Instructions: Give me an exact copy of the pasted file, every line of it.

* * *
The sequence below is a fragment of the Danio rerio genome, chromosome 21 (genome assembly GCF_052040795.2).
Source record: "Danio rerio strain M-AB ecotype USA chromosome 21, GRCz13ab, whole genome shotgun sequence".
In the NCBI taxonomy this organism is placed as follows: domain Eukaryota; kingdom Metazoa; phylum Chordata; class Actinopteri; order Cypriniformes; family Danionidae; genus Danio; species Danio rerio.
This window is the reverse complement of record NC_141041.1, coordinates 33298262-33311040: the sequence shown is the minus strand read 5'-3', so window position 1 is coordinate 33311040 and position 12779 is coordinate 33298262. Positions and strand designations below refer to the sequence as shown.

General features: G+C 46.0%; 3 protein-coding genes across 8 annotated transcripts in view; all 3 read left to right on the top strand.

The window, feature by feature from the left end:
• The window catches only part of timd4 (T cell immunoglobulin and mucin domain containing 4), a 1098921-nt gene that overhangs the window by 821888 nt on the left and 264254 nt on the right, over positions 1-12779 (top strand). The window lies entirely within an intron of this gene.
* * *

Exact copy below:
The sequence below is a fragment of the Danio rerio genome, chromosome 21 (genome assembly GCF_052040795.2).
Source record: "Danio rerio strain M-AB ecotype USA chromosome 21, GRCz13ab, whole genome shotgun sequence".
In the NCBI taxonomy this organism is placed as follows: domain Eukaryota; kingdom Metazoa; phylum Chordata; class Actinopteri; order Cypriniformes; family Danionidae; genus Danio; species Danio rerio.
This window is the reverse complement of record NC_141041.1, coordinates 33298262-33311040: the sequence shown is the minus strand read 5'-3', so window position 1 is coordinate 33311040 and position 12779 is coordinate 33298262. Positions and strand designations below refer to the sequence as shown.

General features: G+C 46.0%; 3 protein-coding genes across 8 annotated transcripts in view; all 3 read left to right on the top strand.

The window, feature by feature from the left end:
• The window catches only part of timd4 (T cell immunoglobulin and mucin domain containing 4), a 1098921-nt gene that overhangs the window by 821888 nt on the left and 264254 nt on the right, over positions 1-12779 (top strand). The window lies entirely within an intron of this gene.